(picture curtesy of Gubra.com)
Truth be told, I first discovered “Sepet”, directed by Yasmin Ahmad, by word of mouth from fellow bloggers back in 2004. I can’t recall why but somehow I missed watching that movie in the cinema but manage to watch it on VCD instead and instantly fell in love with the story. It was a refreshing take on an old subject matter already seen in many local movie which in itself was a welcomed breeze in the increasingly stale local film production offerings. The success of “Sepet” at the time proved that local audiences were ready for a movie that doesn’t include idiotic pratfalls from any ex-Senario members or the less than subtle preaching dialogues delivered by singers who think they can act. “Sepet” was fearless in execution and delivery of controversial issues that we all knew but reluctant to speak out about. Because of this, it was embraced by many who found that it not only spoke clearly for once to them but also spoke out loudly on their behalf.
Thanks to “Sepet”, the little movie that could, Yasmin Ahmad herself became more famous (or infamous depending on who you talk to) with a cult following of her own. Her ease in her interaction with fans whose first impression of her came from watching “Sepet”, myself included, endears her quickly to others. It was from her blog that I first found out about “Gubra” and from that point onwards I knew that it was would be something to look forward for as far as the local films is concerned. When some fellow bloggers got the chance to see a rough cut of the film and wrote glowing reviews about it last year, I have to say that I felt a little envious not only because they got to see it before anyone else but also have the opportunity to give their responses to the directors and editors before they made the final cut of the film. Like everyone else, I had to wait until “Gubra” was released in the local cinema last April 6th before I got to make my own judgment on the finished product.
I came into my viewing of “Gubra” with a much higher expectations that I usually have for local film features. The film in of itself breaks the mold in terms of what a film is in Malaysia that it stands in a class of its own for the time being. To compare “Gubra” with the other local production currently showing in the cinema would do it disservice as “Gubra” is clearly miles away from that wreck. I still believe this now after watching “Gubra” but I can’t help but feel a bit disappointed that my expectations of the film were not fully realized. While there were more than a few things that worked well in “Gubra”, others left me longing for the quiet beauty of “Sepet”. The comparison between “Gubra” and “Sepet” was unavoidable since “Gubra” does continue the story from the first movie and there wasn’t anything else produced locally to compare “Gubra” against.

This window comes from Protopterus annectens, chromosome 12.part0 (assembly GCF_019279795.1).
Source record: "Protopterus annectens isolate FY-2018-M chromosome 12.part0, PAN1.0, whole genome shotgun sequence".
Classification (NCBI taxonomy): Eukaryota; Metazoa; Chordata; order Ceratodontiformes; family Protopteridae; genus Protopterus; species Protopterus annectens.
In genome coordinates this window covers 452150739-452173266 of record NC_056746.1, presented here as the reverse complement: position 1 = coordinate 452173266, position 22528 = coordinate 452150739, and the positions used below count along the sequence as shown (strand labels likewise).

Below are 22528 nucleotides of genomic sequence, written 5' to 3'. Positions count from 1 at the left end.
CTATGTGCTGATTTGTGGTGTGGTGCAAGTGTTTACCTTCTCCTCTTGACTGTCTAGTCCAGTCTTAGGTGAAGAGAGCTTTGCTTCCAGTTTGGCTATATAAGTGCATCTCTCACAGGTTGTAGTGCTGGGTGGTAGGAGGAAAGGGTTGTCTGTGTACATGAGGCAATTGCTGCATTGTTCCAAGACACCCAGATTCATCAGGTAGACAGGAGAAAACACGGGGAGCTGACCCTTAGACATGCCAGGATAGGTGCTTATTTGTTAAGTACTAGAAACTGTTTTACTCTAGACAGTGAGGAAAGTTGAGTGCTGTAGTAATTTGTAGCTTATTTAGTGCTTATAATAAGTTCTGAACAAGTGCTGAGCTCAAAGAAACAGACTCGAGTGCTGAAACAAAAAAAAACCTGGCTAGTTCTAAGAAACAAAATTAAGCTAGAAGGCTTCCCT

“Gubra” is a much larger and more complex movie in scope than “Sepet”. Instead of the focus being on mainly Orked (Sharifah Amani) and her kooky clan, “Gubra” also tells the story of the less affluent muezzin Pak Bilal (Shahili Abdan aka Namron) and his wife Kak Mas (Noorkhiriah Ahmad Shafie) whose lives intersect with their prostitute neighbors Temah (Rozie Rashid) and Kiah (Juliana Ibrahim). Their stories run parallel to each other in their own little corner of Ipoh only to intersect thematically as everyone in this story experiences either instances of love, betrayal, acceptance and redemption but not all four in a single storyline. I must admit that I was expecting that “Gubra” would be following similar ensemble film conventions what with all these characters running around with stories to tell so I was quite surprised that this was not the case in the latest offering from Yasmin Ahmad.
Half of “Gubra” focuses on Orked, now married to Arif (Adlin Aman Ramlee) after her return from studying in England, rushing her father to the hospital after an early morning health scare. At the hospital, she encounters Alan (Alan Yun), Jason’s elder brother who was there visiting his father (Thor Kah Hoong) who warded there after being pushed down a flight of stairs by his mother (Mei Ling Tan). While looking for a bite to eat with Alan outside of the hospital, Orked discovers that her husband had earlier left the hospital to meet with another woman whom he was having an affair with. Faced with her husband’s betrayal, Orked forces Arif to own up to his misdeeds and break off the affair with the other woman. Arif does exactly what Orked asks to the extent of publicly humiliating his lover in front of her with the choice words that Arif had earlier told Orked about the other woman. In the end, Orked still feels that Arif had crossed a line that he promised never to do and decides to leave him still after what he had done for her. Orked leaves with Alan to visit his parent’s house where Jason’s letters that were addressed but never delivered to her tearfully reminds her of everything that she missed out with his death (yes, he died at the end of the last movie as far as I’m concerned).
Across town, “Gubra” traces the story of the young Bilal and his loving wife, Kak Mas, living out their lives as devoted Muslims. The pair live their lives simply in their neighborhood where they happen to live next to a pair of women (Temah & Kiah) working as prostitutes in a nearby house of ill-repute. While their paths cross every morning when he goes to his surau for the dawn call to prayer, the Bilal never judges the desperate women for what they had to do to survive but instead offer them kind words and support. When single parent Temah is diagnosed with HIV, she finds herself embraced selflessly by Kak Mas and her family willing to help her even with her current status. Their non-judgmental attitude and unwavering supports helps her to face the future with her son amidst the uncertainty of how long she would have to live. Kiah on the other had had to continue doing what she does just until she gets enough money to leave town and return to her kampong. Desperate to get the amount she needs, she was even willing to be with an abusive john just because he would pay her extra to let him rough her up. In the end, she finally has enough to leave everything behind but it was all for naught when everything she had sacrificed for was cruelly taken away from her at the very point of her redemption.